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WHAT then of this talent, while here we remain,
But study to yield it to God with a gain ;
And that shall we do, if by us ’t is not hid,
But we use and bestow it, as Christ doth us bid.

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What good to get riches by breaking of sleep,
But (having the same) a good house to keep ;
Not only to bring a good fame to thy door,
But also the prayer to win of the poor.


Of all other doings, house-keeping is chief,
For daily it helpeth the poor with relief;
The neighbour, the stranger, and all that have need,
Which causeth thy doings the better to speed.

Though, hearken to this, we should ever among,
Yet chiefly at Christmas of all the year long.
Good cause of that use, may appear by the name,
Though niggardly niggards do kick at the same.



LET such (so fantastical) liking not this,
Nor anything honest that ancient is,
Give place to the time, that so meet we do sce,
Appointed of God, as it seemeth to be.

At Christmas good husbands have corn in the ground,
In barn, and in cellar, worth many a pound.
Things plenty in house (beside cattle and sheep),
All sent them (no doubt on) good houses to keep.

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At Christmas the hardness of winter doth rage,
A griper of all things, especially age ;
Then lightly poor people, the young with the old,
Be sorest oppressed with hunger and cold.

At Christmas, by labour is little to get,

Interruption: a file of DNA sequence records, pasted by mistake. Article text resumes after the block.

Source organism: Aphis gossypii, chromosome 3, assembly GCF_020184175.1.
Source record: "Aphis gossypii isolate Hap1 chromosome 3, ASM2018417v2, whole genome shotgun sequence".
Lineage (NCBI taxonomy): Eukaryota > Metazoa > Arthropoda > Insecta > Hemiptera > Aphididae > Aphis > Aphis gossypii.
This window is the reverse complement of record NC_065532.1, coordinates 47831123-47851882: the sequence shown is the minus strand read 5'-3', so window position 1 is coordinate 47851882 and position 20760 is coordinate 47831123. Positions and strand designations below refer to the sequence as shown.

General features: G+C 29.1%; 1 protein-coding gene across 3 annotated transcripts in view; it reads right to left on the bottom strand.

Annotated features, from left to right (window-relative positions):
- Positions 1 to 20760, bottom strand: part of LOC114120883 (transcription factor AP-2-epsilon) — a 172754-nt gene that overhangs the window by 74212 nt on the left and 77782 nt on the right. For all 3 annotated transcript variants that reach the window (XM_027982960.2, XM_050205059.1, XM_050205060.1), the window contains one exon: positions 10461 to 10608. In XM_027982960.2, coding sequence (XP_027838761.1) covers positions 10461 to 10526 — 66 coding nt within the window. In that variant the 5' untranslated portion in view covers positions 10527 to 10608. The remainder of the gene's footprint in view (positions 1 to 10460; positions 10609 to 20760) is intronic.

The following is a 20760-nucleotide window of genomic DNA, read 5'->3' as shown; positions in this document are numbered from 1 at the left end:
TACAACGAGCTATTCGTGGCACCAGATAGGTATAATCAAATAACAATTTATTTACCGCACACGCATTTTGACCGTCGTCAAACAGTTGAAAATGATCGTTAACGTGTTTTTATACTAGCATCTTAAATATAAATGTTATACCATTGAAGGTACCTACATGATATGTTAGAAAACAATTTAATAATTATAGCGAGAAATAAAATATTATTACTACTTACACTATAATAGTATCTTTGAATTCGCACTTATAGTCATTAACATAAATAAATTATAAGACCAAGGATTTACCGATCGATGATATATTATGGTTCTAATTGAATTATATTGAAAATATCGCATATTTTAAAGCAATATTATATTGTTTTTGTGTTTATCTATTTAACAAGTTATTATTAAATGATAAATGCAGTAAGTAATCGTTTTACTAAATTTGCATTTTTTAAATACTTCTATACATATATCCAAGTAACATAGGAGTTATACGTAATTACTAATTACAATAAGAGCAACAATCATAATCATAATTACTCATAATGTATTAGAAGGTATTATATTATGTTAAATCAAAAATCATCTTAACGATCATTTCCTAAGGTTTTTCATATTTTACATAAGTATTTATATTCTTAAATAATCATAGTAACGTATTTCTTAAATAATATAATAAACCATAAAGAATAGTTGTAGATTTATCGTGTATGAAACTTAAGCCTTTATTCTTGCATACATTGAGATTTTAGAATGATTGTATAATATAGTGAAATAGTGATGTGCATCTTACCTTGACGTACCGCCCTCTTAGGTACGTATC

That wanting, the poorest in danger are set.
What season then better of all the whole

Thy needy poor neighbour to comfort and cheer.



Good husband and housewife, now chiefly be glad
Things handsome to have, as they ought to be had,
They both do provide against Christmas do come,
To welcome their neighbour, good cheer to have some ;
Good bread and good drink, a good fire in the hall,
Brawn pudding and souse, and good mustard withal.

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Beef, mutton, and pork, shred pies of the best,
Pig, veal, goose, and capon, and turkey well dressed ;
Cheese, apples, and nuts, jolly carols to hear,
As then in the country is counted good cheer.

What cost to good husband is any of this,
Good household provision only it is;
Of other the like I do leave out a many,
That costeth the husbandman never a penny.

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Which wondrously is brought to pass,

And in our sight already done,
By sending, as His promise was

(To comfort us), His only son,
Even Christ, I mean, that virgin's child

In Bethlehem born:
That lamb of God, that prophet mild,

With crowned thorn.

Such was His love to save us all,

From dangers of the curse of God,
That we stood in by Adam's fall,

And by our own deserved rod.
That through his blood and holy name,

All that believe,
And fly from sin, and abhor the same,

Shall grace receive.
For this glad news, this feast doth bring,

To God, the Son, and Holy Ghost,
Let man give thanks rejoice and sing,

From world to world, from coast to coast,
For other gifts in many ways,

That God deth send :
Let us in Christ give God the praise,

Till life shall end.

Robert Southwell, the writer of the following poem, is chiefly remembered on account of his unfortunate fate. He was educated and trained for the Catholic priesthood, and when but a mere youth, became a member of the Society of Jesus, at Rome. In 1581, at the age of twenty-four, he was sent as a missionary to England. This was at a time when religious persecution was at its height, and Elizabeth seemed bent on rivalling her sister Mary's cruel decrees. Southwell, however, enjoyed an eight years' security, but at the expiration of that time he was arrested, and underwent a long imprisonment, suffered the torture of the rack ten times, and was at length executed at Tyburn, on February 21, 1595.

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